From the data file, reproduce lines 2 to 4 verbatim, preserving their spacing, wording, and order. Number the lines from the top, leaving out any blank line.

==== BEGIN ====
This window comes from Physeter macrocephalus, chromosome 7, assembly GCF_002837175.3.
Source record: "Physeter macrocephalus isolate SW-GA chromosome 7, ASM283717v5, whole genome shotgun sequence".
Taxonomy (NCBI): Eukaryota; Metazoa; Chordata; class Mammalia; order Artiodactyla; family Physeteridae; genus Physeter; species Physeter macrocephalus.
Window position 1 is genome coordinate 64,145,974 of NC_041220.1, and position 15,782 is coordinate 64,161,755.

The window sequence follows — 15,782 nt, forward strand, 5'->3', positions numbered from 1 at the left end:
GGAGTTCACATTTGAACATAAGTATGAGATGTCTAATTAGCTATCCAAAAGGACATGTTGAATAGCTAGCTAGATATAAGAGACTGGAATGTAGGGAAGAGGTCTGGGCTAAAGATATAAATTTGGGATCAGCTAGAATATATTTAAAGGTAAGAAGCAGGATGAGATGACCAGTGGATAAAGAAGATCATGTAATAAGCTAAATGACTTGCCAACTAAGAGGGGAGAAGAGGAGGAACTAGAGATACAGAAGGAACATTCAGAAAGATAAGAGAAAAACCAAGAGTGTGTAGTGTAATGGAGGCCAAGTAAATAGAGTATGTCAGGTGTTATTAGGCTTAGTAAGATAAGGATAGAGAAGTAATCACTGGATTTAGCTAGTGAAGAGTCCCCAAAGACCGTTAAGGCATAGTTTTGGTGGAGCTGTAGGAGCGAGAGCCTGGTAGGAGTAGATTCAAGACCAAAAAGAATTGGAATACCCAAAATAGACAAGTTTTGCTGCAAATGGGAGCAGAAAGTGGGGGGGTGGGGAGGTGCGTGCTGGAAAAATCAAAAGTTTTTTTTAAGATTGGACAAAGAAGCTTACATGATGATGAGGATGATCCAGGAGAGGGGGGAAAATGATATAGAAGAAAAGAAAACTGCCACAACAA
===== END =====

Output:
Source record: "Physeter macrocephalus isolate SW-GA chromosome 7, ASM283717v5, whole genome shotgun sequence".
Taxonomy (NCBI): Eukaryota; Metazoa; Chordata; class Mammalia; order Artiodactyla; family Physeteridae; genus Physeter; species Physeter macrocephalus.
Window position 1 is genome coordinate 64,145,974 of NC_041220.1, and position 15,782 is coordinate 64,161,755.